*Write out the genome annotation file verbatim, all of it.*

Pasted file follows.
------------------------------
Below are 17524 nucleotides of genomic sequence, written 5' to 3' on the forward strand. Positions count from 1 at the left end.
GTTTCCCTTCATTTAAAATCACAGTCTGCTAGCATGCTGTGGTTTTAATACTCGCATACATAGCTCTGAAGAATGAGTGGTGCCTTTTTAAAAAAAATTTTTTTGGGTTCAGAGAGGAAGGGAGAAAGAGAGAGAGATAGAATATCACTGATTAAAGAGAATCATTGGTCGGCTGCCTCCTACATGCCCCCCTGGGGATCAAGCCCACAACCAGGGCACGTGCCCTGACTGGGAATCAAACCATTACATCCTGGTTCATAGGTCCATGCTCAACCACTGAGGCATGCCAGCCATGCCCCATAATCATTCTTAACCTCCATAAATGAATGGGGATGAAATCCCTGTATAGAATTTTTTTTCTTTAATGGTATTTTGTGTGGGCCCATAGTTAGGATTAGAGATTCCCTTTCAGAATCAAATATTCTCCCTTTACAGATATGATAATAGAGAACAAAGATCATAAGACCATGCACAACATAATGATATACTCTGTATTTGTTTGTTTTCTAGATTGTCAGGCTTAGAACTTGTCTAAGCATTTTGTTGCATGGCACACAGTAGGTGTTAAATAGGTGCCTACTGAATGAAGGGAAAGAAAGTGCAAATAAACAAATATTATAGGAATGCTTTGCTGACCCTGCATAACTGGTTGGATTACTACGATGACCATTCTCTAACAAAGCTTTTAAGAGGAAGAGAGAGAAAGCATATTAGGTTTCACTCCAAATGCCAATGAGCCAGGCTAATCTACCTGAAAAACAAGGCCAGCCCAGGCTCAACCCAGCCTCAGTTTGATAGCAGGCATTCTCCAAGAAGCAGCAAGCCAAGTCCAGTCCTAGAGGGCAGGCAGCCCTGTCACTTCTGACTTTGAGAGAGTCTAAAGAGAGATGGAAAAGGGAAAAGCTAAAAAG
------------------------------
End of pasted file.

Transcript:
Below are 17524 nucleotides of genomic sequence, written 5' to 3' on the forward strand. Positions count from 1 at the left end.
GTTTCCCTTCATTTAAAATCACAGTCTGCTAGCATGCTGTGGTTTTAATACTCGCATACATAGCTCTGAAGAATGAGTGGTGCCTTTTTAAAAAAAATTTTTTTGGGTTCAGAGAGGAAGGGAGAAAGAGAGAGAGATAGAATATCACTGATTAAAGAGAATCATTGGTCGGCTGCCTCCTACATGCCCCCCTGGGGATCAAGCCCACAACCAGGGCACGTGCCCTGACTGGGAATCAAACCATTACATCCTGGTTCATAGGTCCATGCTCAACCACTGAGGCATGCCAGCCATGCCCCATAATCATTCTTAACCTCCATAAATGAATGGGGATGAAATCCCTGTATAGAATTTTTTTTCTTTAATGGTATTTTGTGTGGGCCCATAGTTAGGATTAGAGATTCCCTTTCAGAATCAAATATTCTCCCTTTACAGATATGATAATAGAGAACAAAGATCATAAGACCATGCACAACATAATGATATACTCTGTATTTGTTTGTTTTCTAGATTGTCAGGCTTAGAACTTGTCTAAGCATTTTGTTGCATGGCACACAGTAGGTGTTAAATAGGTGCCTACTGAATGAAGGGAAAGAAAGTGCAAATAAACAAATATTATAGGAATGCTTTGCTGACCCTGCATAACTGGTTGGATTACTACGATGACCATTCTCTAACAAAGCTTTTAAGAGGAAGAGAGAGAAAGCATATTAGGTTTCACTCCAAATGCCAATGAGCCAGGCTAATCTACCTGAAAAACAAGGCCAGCCCAGGCTCAACCCAGCCTCAGTTTGATAGCAGGCATTCTCCAAGAAGCAGCAAGCCAAGTCCAGTCCTAGAGGGCAGGCAGCCCTGTCACTTCTGACTTTGAGAGAGTCTAAAGAGAGATGGAAAAGGGAAAAGCTAAAAAG